Length of time required to complete the fellowship
Emergency ultrasound fellowships typically are 1 year in length. A few have an optional second year that incorporates either a master’s degree in clinical epidemiology or combined training in another specialty, such as global health.

Skills acquired during fellowship
Fellows can expect to learn how to perform and interpret both basic and advanced ultrasound applications and apply them to their clinical practice. You will also learn how an EUS program functions within the larger hospital or health care system. Many administrative aspects of running and maintaining an ultrasound program are emphasized: machine purchases and maintenance, integration with your electronic medical record (billing, coding and documentation), working with other medical specialties that utilize ultrasound such as radiology and cardiology, and physician credentialing and education. Specific skills in ultrasound research will likely be a part of your fellowship education as well.

Typical rotations/curriculum
ACEP has provided an EUS fellowship curriculum that most programs follow. Overall, you are required to obtain at least 1,000 scans during the year, participate in image review and Q&A sessions, submit a scholarly project, prepare ultrasound-related lectures, attend a national ultrasound meeting, and perform hands-on teaching to medical students, residents, and physicians in other specialties. In addition, you will likely work as a part-time attending in the emergency department to help fund your residency position.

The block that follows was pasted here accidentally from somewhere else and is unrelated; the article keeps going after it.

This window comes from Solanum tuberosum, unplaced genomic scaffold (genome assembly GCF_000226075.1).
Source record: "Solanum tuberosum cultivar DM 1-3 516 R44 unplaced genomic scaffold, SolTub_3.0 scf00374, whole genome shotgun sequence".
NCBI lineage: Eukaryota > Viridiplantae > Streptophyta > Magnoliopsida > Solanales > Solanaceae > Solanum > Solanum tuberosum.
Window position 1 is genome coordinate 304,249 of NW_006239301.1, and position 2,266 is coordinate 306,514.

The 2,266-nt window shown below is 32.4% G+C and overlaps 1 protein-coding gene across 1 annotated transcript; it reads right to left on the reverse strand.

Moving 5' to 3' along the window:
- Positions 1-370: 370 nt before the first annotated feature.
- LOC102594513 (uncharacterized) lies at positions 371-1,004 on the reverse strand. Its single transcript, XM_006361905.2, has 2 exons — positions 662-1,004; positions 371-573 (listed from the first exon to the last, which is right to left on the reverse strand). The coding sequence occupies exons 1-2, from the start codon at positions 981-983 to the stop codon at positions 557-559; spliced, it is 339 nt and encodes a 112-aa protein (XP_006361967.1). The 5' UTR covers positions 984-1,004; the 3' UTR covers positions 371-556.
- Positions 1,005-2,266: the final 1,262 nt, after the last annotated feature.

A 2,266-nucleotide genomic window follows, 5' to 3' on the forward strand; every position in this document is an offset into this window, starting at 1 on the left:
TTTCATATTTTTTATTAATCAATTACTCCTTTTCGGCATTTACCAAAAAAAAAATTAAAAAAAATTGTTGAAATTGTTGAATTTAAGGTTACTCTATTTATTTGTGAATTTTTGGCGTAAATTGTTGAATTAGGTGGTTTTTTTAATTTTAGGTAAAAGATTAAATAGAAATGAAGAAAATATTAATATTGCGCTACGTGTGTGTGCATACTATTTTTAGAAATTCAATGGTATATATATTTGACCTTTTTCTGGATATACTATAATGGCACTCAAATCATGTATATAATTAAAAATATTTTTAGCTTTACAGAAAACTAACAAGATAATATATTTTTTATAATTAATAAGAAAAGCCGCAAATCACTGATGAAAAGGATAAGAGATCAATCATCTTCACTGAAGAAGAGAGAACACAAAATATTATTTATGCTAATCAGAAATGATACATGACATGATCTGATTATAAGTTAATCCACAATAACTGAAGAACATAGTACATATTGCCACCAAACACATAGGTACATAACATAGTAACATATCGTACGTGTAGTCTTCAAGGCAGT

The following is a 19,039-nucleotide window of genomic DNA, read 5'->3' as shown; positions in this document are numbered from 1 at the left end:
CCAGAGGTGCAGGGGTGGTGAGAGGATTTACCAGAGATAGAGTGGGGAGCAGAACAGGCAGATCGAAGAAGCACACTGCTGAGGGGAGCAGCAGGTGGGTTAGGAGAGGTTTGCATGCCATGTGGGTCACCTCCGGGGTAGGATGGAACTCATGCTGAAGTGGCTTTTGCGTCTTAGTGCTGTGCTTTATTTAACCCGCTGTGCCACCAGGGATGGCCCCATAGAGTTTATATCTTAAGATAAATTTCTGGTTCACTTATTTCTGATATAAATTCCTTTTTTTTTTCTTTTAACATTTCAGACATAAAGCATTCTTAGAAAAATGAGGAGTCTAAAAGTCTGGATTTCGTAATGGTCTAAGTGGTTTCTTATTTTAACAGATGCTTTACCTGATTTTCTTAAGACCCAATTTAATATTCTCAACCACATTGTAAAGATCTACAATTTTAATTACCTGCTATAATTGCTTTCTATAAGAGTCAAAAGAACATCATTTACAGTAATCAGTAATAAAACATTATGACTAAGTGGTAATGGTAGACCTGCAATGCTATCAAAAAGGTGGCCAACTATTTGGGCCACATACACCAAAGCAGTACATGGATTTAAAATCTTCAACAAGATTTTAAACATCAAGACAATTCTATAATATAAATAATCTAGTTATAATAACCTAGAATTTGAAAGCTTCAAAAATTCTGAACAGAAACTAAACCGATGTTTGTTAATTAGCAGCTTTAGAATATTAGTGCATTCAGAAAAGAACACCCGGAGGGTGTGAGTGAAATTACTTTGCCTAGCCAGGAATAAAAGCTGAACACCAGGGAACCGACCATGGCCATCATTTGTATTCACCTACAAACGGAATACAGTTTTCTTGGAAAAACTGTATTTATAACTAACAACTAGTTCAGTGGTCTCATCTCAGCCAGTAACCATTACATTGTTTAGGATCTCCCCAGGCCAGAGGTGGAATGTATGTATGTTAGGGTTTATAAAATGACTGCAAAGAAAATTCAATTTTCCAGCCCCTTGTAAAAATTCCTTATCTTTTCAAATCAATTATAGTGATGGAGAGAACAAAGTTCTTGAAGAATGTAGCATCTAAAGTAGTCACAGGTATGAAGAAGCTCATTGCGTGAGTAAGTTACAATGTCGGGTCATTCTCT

Board certification afterwards?
This fellowship is not currently recognized by the ACGME as a certified subspecialty in EM. Instead, ABEM offers a Focused Practice Designation (FPD) in Advanced Emergency Medicine Ultrasonography (AEMUS). There is debate in the specialty of EM about the utility of outside certification (e.g., ARDMS) in emergency ultrasound. ACEP “strongly opposes the use of any non-emergency medicine external certification process to validate competency in the use of emergency ultrasound.”

Average salary during fellowship
The average salary during fellowship varies. Some programs pay fellows commensurate to their PGY level and also allow you to moonlight. Others fund the fellowship by paying you as a part-time faculty member. You should discuss salary with each specific site you are considering.


How competitive is the fellowship application process?
Highly desired geographic locations and programs can be competitive. The number of positions and applicants vary from year to year. In the past few years, there have been more spots than applicants, but this may not predict future years.

Requirements to apply
Many programs require that you are EM-trained and either board-eligible or board-certified. Additionally, applicants should have some basic exposure to ultrasound and meet the RRC requirements for POCUS in residency. There are IM- and FM-based programs as well, although these are the minority.

Suggested elective rotations to take during residency